He uses the analogy of parents over-protecting children by not letting them cross the road on their own. When applied to devices and phones, he says you simply can't restrict but must educate them and teach them how to use technology.

"Yes you can restrict and lock down the Wi-Fi but you can't legislate what your children do on a playdate," he says, pointing out that if parents talk to their child and show leadership themselves when it comes to mobile phone and device usage, it’s healthier for everyone.

There is a strict technology policy in Mitchell and Robyn's home - no devices allowed in bedrooms and strict times are enforced as to when they can be used.
There is a strict technology policy in Mitchell and Robyn's home - no devices allowed in bedrooms and strict times are enforced as to when they can be used.

He says parents are often at the end of their tether grappling with these issues but he says he has five basic rules of thumb:

• Have open communication with your child about the goods things and negative things they do online

• Empower your child through education to protect themselves online

• It is not technical knowledge, it is the maturity to know how to behave online

• Balance safety settings and internet access

• Keep up to date.

 

Parenting coach Allen O'Donoghue agrees that communication is the key and that technology is as big an issue as talking to kids about sex or drugs. O'Donoghue, whose company helpme2parent.ie runs parenting courses says parents need to show example themselves.

"Children see what their parents do and want to replicate that behaviour. How can you talk about boundaries if you are spending tonnes of time on your phone interacting with people?" he asks. 

Siobhan O'Neill White with her son Mitchell (13)
Siobhan O'Neill White with her son Mitchell (13)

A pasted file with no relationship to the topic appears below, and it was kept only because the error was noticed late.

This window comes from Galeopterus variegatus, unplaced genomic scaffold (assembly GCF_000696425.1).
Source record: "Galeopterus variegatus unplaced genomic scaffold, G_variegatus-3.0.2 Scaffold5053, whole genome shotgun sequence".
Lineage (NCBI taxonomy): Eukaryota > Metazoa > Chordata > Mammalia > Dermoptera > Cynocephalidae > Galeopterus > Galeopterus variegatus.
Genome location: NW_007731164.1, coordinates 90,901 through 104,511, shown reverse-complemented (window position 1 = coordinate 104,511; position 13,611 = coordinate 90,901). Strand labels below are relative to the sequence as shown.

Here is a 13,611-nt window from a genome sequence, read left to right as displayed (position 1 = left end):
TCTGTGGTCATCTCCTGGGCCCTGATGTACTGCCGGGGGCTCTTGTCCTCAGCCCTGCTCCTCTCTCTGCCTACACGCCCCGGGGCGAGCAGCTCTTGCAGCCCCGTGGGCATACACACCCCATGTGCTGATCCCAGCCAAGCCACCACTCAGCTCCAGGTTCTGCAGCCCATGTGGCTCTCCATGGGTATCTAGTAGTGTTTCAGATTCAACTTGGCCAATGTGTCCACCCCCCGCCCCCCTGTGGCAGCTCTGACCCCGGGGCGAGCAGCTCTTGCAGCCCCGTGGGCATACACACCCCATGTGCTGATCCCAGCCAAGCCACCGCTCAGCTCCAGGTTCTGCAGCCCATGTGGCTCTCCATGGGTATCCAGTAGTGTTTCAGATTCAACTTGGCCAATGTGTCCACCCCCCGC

O'Donoghue believes that there is no reason for a primary school child to have a mobile phone. For a secondary school child, he says parents need to be aware that if they have unlimited access to the internet and social media, they are going to access information they can’t process.

However, he says the flip-side is children need to grow and they need the freedom to discover things by themselves and if parents are monitoring 24/7, there is no opportunity for this. He says parents do grapple with the question of invading their child's privacy on the one hand and keeping them safe on the other.

He suggests talking to them about the boundaries you put in place and the reasons they are there in the first place. "Tell them there are things online they are not ready to see and if they’re online explain that everything they see isn’t necessarily true. It's all about having these discussions — it may be embarrassing — but as a parent it’s your responsibility," says O’Donoghue.

According to Galway-based internet safety expert Jeremy Padgen, parents should simply keep their kids away from smartphones for as long as possible.

Pagden — whose company schoolswebsites.ie designs web technology for schools and provides safety advice on technology and cyber bullying for parents, schools and teachers — says he's having to address the phenomenon of the naked selfie in classrooms.

"If a kid has sent one of these selfies, it’s because they have been asked to send it. When I’m talking to children, I tell them that if someone asks you for one of these, it’s not because they like you or love you. I make the point that it’s because they have no respect for you. I tell them the one thing they can control is their self-respect and you can see that they really take this on board," he says.

His advice to parents is get savvy about the issues; if they’re not get help.

"It’s too young for anyone under the age of 13 to have a smartphone. Don’t give them unlimited access to the internet. Make sure that devices are password protected and you have the password and never ever let phones into the bedroom".

"I know one mother who had a deal with her children that if they ever cleared the search history on their browser, they lost the device. The key is to set the ground rules early — make the rules into habits. By the time they get to 13 they won’t think of them as rules anymore," says Pagden.

Herald